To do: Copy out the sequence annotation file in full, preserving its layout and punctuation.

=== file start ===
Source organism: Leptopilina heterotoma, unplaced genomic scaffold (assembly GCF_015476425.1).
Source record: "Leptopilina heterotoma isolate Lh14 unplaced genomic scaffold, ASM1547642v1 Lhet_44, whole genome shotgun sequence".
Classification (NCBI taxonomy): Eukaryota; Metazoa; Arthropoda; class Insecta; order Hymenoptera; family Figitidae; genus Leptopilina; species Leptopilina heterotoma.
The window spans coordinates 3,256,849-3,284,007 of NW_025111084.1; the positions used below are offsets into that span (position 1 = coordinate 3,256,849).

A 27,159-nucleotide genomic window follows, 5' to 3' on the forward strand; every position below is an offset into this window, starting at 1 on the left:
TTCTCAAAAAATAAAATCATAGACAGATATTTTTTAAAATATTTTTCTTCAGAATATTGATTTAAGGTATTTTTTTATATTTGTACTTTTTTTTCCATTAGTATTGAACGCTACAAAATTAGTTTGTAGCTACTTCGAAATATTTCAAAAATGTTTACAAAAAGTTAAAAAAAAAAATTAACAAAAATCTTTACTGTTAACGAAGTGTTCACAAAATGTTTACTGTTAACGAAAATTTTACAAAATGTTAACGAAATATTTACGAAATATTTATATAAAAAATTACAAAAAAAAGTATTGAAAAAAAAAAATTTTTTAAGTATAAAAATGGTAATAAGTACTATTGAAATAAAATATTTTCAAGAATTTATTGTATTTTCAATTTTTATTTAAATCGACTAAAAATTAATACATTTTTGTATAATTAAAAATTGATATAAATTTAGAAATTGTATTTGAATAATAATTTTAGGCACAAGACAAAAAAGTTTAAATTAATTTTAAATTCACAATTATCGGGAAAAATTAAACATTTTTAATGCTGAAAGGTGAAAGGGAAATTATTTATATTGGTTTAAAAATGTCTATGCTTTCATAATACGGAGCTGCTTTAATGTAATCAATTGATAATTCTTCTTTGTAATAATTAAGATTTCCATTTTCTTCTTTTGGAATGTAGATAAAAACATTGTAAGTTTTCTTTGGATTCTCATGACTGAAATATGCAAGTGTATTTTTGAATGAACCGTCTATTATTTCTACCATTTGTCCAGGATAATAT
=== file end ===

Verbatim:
Source organism: Leptopilina heterotoma, unplaced genomic scaffold (assembly GCF_015476425.1).
Source record: "Leptopilina heterotoma isolate Lh14 unplaced genomic scaffold, ASM1547642v1 Lhet_44, whole genome shotgun sequence".
Classification (NCBI taxonomy): Eukaryota; Metazoa; Arthropoda; class Insecta; order Hymenoptera; family Figitidae; genus Leptopilina; species Leptopilina heterotoma.
The window spans coordinates 3,256,849-3,284,007 of NW_025111084.1; the positions used below are offsets into that span (position 1 = coordinate 3,256,849).

A 27,159-nucleotide genomic window follows, 5' to 3' on the forward strand; every position below is an offset into this window, starting at 1 on the left:
TTCTCAAAAAATAAAATCATAGACAGATATTTTTTAAAATATTTTTCTTCAGAATATTGATTTAAGGTATTTTTTTATATTTGTACTTTTTTTTCCATTAGTATTGAACGCTACAAAATTAGTTTGTAGCTACTTCGAAATATTTCAAAAATGTTTACAAAAAGTTAAAAAAAAAAATTAACAAAAATCTTTACTGTTAACGAAGTGTTCACAAAATGTTTACTGTTAACGAAAATTTTACAAAATGTTAACGAAATATTTACGAAATATTTATATAAAAAATTACAAAAAAAAGTATTGAAAAAAAAAAATTTTTTAAGTATAAAAATGGTAATAAGTACTATTGAAATAAAATATTTTCAAGAATTTATTGTATTTTCAATTTTTATTTAAATCGACTAAAAATTAATACATTTTTGTATAATTAAAAATTGATATAAATTTAGAAATTGTATTTGAATAATAATTTTAGGCACAAGACAAAAAAGTTTAAATTAATTTTAAATTCACAATTATCGGGAAAAATTAAACATTTTTAATGCTGAAAGGTGAAAGGGAAATTATTTATATTGGTTTAAAAATGTCTATGCTTTCATAATACGGAGCTGCTTTAATGTAATCAATTGATAATTCTTCTTTGTAATAATTAAGATTTCCATTTTCTTCTTTTGGAATGTAGATAAAAACATTGTAAGTTTTCTTTGGATTCTCATGACTGAAATATGCAAGTGTATTTTTGAATGAACCGTCTATTATTTCTACCATTTGTCCAGGATAATAT